Earning a Living From Your Creative Work

Keep creating, keep writing, and then send your email subscribers updates on what you’ve been doing.

Earning a Living From Your Creative Work
Photo by Estée Janssens / Unsplash

I was on campus tours in Chicago this past weekend with my college-bound daughter. She’s a wonderful student and gifted artist that’s interested in animation as her major. While we were on tour at a university, we came across an animation workshop run by one of the animation professors.

We asked to join at the tail end to listen to the guest speaker, an animation designer in a small Irish studio.

He showed the class how they do vector-based graphic 2D animation for an hour and thirty minutes. My daughter loved every minute of it but the last 10 minutes were the most enlightening.

During the question and answer period, the guest speaker imparted a bit of wisdom to the students. First, he told them that the animation industry will seek to exploit them. They will force them to work long hours for little pay.They will passion exploit them.

Students gasped when they heard that and my daughter squirmed in her chair. While passion exploitation is real and the subject of another post altogether, his second advice resonated with my daughter and me.

He told the students to keep creating. Even if they get a job, they should continue to create their animations. They should continue building their worlds and sharing them with peers and the world. The goal is a body of work over time that’s important because there’s such a huge falloff in creators.

Many creators will stop creating because they have to take jobs in different industries just to survive.

Sadly, that’s a shame, but it begs an important question: can you earn a living from your creative work?

The world, and the Internet for that matter, is littered with all kinds of abandoned creations. Half-written books, unfinished paintings, and half-exposed rolls of film hide in everyone’s closet or on laptops.

I’m guilty of many creative projects that have come to a sudden halt for many reasons and excuses. The biggest reason is time and lack of focus. I get distracted easily by life and suddenly my camera is collecting dust or my blog isn’t updated.

While I call that a reason, I think it’s an excuse. I always make time for the important things in my life, so why shouldn’t I assign the same level of importance to the creative arts?

For the past six months, I did just that. I got up at 4:30 AM and wrote my heart out. I posted on Medium, and both of my blogs, wrote newsletters, and wrote RPG adventures on Ko-fi.

I assigned importance to my writing and creative work and made some money from that hard work. Not enough to live off but it leads me to believe that yes, you can earn a living from your creative work.

The trick is figuring out how to do it.

Right now the Internet is focusing on Web 3 and monetizing the hell out of everything. Coil, which closed its doors, was integrated into writefreely as a way for content creators to make money from their work.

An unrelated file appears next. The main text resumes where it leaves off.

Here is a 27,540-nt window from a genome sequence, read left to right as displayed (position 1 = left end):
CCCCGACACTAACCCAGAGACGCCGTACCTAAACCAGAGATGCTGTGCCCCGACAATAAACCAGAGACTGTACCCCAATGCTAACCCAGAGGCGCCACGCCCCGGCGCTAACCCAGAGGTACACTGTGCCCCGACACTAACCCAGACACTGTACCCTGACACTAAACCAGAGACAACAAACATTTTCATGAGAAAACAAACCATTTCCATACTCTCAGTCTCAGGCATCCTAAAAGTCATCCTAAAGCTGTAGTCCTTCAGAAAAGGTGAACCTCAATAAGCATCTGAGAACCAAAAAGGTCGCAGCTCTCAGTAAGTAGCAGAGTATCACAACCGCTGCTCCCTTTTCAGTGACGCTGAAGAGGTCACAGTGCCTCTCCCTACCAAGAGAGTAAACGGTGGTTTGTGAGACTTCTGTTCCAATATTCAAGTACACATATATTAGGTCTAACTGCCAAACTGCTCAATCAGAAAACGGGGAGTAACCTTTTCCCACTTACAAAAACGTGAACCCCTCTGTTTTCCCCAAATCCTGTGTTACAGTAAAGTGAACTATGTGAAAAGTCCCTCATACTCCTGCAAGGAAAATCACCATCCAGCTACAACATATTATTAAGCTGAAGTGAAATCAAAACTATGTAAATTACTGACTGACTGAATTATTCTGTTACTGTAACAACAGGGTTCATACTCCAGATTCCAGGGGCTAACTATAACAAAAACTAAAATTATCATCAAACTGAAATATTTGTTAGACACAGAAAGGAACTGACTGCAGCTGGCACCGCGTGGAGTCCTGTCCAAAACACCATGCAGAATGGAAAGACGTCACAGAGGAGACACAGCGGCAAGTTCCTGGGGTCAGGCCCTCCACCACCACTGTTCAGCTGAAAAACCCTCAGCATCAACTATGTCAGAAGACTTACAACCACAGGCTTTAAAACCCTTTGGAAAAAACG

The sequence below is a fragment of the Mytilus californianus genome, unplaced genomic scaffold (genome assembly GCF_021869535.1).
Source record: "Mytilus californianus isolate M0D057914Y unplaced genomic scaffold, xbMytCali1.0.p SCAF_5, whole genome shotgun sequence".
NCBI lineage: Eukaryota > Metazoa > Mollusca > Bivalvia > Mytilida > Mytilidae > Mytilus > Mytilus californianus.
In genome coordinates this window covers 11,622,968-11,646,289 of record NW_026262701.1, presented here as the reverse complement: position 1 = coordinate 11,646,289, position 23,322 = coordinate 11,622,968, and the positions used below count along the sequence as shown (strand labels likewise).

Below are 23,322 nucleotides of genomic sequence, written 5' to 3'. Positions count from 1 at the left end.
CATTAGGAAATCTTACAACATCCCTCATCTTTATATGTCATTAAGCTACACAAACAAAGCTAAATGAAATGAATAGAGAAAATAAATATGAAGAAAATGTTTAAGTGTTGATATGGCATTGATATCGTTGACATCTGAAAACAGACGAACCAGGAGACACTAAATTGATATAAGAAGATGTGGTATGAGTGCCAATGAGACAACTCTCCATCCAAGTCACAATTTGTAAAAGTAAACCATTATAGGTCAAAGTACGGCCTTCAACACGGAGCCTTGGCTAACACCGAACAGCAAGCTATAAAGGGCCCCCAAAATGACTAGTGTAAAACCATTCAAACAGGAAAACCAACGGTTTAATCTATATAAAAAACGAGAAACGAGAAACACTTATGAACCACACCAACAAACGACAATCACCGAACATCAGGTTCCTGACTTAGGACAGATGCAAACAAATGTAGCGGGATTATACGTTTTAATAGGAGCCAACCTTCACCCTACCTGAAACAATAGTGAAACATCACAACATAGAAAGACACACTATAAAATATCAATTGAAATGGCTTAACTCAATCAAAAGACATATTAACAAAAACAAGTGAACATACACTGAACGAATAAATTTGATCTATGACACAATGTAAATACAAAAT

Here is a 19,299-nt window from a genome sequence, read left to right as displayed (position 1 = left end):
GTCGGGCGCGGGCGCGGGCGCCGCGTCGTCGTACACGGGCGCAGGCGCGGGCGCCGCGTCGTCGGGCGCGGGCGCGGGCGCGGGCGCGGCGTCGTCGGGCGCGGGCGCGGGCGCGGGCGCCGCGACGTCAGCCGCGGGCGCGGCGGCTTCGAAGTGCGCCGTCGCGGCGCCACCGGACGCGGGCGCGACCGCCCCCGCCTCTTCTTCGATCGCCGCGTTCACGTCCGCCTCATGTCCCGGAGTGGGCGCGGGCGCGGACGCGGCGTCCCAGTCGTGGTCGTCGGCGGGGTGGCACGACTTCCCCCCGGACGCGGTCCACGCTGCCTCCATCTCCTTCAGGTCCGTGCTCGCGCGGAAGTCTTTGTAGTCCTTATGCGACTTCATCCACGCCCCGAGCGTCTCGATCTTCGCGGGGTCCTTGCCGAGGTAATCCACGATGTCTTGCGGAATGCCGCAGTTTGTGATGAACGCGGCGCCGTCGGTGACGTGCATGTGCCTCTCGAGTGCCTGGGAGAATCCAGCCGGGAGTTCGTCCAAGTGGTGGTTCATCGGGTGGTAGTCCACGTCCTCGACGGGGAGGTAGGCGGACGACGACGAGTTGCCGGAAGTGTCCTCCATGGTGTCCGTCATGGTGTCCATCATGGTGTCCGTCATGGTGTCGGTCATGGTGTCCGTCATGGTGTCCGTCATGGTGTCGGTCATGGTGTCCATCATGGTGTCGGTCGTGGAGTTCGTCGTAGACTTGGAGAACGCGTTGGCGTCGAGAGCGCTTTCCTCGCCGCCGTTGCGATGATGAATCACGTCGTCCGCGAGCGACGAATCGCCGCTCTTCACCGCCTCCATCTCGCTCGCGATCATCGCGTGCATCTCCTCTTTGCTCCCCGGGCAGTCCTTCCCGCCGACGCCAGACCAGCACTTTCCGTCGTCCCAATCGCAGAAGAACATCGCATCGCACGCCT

Writers could add the <paid> tag into the body of a post and then readers could unlock the rest of the post by streaming a few pennies to the writer.

Coil-enabled sites and their writers started following the 80/20 rule or 100 + extra rule for content. They then pimped out links to other coil-enabled readers and they all circle-jerked themselves into a few pennies.

Coil failed and will close their doors on March 15, 2023.

While web monetization on the surface is not a bad thing, this web monetization strategy is harder than it looks.

The reality is that no one gives a shit about your work unless you’re famous. No one wants to subscribe to your $ 5-a-month newsletter on Substack because you’re just some guy or gal screaming “look at me” into the Internet void.

The trick I’ve found is to start building an audience.

Audience building is key for any artist, creator, or maker. Yes, you will need to continue to put your stuff out there, just like what the guest speaker said, but you need to build your audience.

You need to be organized and funnel people to your site that you control. You need to run your own writefreely or WordPress instances on your own domain, and you need to build an email list.

I didn’t believe it but it all comes down to an email list. That’s the key to everything. That’s your audience “opting in” to your work, to your words, to your creative endeavors.

The email address is the most important Internet artifact there is. Why do you think Substack, Medium, Twitter, and all the rest want it? They want to market to you and what better way to get a good conversion rate than to send it to your email address if you opted in?

Capture email subscribers everywhere you can. Keep creating, keep writing, and then send your email subscribers updates on what you’ve been doing. Sell signed prints of your latest photos or your book as an offer to your email subscribers.

Use your email list to build a deeper relationship with your audience.The lowly email address is the key to earning a living from your creative work.